Story by REDintern Chantal Liew. Photos by Stefanus Ian/Red Sports.
OCBC Aquatic Centre, Thursday, June 15, 2017 — Out of the five men’s races held on the first day of the 13th Singapore National Swimming Championships, three of them had their records re-written.
The Men’s 50-metre Butterfly is one of the technically most difficult races to swim. Every little detail counts — from the reaction time off the blocks down to the finishing stroke. For 26-year-old Triady Fauzi of Indonesia, he took only three breaths in the whole race and it eventually paid off as he managed to get his hand on the wall first with a record-breaking time of 24.30 seconds. The second and third placed finishers, Glenn Victor Sutanto and Teong Tzen Wei, also finished under the meet record with respective timings of 24.59 and 24.60.
The most anticipated race of the night, however, was the Men’s 200m Freestyle with heavyweights Quah Zheng Wen, Danny Yeo and Pang Sheng Jun taking to the pool. Quah led from start to finish, the yards training at the University of California, Berkeley, clearly paying off as he created a lot of advantage for himself coming off the turns into the underwaters. Yeo managed to stick with Quah for most of the race and tried to make a move in the last 50m but the gap was too wide and Quah out-touched him by 0.07 of a second.
Quah claimed the top spot while simultaneously breaking his own meet record set four years ago with a time of 1.50.13. Yeo also managed to sneak under the meet record by 9-hundredths of a second to take the silver with a 1.50.20. Rounding off the podium was 15-year-old Jonathan Tan with a time of 1.52.24.
Though he might have taken the top spot, it was somewhat of an underwhelming race for Quah who felt that his swim could have been better executed.
“I definitely think I can focus more on my second 50. I was a bit conservative going out but it was a pretty solid race for me since I’ve only just gotten back into long course swimming,” said Quah.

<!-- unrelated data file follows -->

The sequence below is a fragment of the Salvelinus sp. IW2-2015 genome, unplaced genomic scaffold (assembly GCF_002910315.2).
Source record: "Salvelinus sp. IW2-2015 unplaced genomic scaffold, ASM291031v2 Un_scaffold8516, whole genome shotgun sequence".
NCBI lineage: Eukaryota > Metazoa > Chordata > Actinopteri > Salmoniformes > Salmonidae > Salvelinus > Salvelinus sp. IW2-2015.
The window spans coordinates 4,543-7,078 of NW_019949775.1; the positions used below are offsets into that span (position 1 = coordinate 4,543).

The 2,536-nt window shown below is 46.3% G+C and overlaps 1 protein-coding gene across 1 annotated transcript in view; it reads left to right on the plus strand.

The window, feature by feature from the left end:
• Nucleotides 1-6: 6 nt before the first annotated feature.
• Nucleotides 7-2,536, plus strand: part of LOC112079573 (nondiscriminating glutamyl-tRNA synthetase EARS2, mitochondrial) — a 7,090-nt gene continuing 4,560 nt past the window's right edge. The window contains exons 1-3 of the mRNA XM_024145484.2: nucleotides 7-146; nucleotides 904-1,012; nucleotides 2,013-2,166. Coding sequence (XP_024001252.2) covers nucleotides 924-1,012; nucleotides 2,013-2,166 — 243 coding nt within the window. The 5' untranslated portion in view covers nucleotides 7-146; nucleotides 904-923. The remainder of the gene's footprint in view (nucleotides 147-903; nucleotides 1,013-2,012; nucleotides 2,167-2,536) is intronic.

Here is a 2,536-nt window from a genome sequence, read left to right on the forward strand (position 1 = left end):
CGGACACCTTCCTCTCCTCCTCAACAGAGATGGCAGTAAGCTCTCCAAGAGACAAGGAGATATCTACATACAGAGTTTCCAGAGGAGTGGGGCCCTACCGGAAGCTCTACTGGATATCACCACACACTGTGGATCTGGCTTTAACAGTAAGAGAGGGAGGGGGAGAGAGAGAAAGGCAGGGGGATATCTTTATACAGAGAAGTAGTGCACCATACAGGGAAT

He also touched on the importance of coming back to train alongside the national team and to race in this competition.
“The four by 200m freestyle relay is a very strong event for the men’s team and being back here to train with my teammates and to get used to racing long course swimming was a good move on my part so I’m excited to see what we can do in KL.”
There was another thrilling race in the Men’s 200m Breaststroke with strong competitors from Thailand challenging our local swimmers. Ketin Nuttapong, the gold medallist at the 2013 SEA Games in this event and national record-holder Lionel Khoo were amongst the mix.
Nuttapong who had just returned to racing after serving a two-year ban from testing positive for clenbuterol in 2015, led from start to finish. After the first 100m, he had almost a two-second lead over Khoo and he managed to maintain that to win the gold medal in a time of 2.14.09 while also breaking the meet record by nearly 4 seconds. Khoo was second in 2.17.89 while also dipping under his old meet record. Kaewrungueang Prasobchai from Thailand posted a strong 2.18.76 to take the bronze.
Khoo felt that this was a very important race leading up to the SEA Games in KL and he has found it enlightening.
“I was very tired coming into this meet because we just had a hard week of training. Racing and swimming hard when you’re tired really shows you where you need to work on and now I know what I have to do in training leading up to the games.”
The Singapore National Swimming Championships is the last competition before the KL SEA Games in August.
Men’s Results Day 1
Men 50m Butterfly
1st Triady Fauzi Sidiq — 24.30* (Meet Record)
2nd Glenn Victor Sutanto — 24.58*
3rd Teong Tzen Wei — 24.60*
Men 200m Freestyle
1st Quah Zheng Wen — 1.50.13* (Meet Record)
2nd Danny Yeo — 1.50.20*
3rd Jonathan Tan — 1.52.24
Men 200m Breaststroke
1st Ketin Nuttapong — 2.14.09* (meet Record)
2nd Lionel Khoo — 2.17.89*
3rd Kaewrungueang Prasobchai — 2.18.76
Men 100m Backstroke
1st Igede Siman Sudartawa — 55.07
2nd Francis Fong — 56.98
3rd Anggawijaya, Ricky — 57.47
Men 800m Freestyle
1st Perwira, Aflah Fadlan — 8.13.71
2nd Glen Lim — 8.26.44
3rd Tan Tsien Ee — 8.43.67
More photos on the next page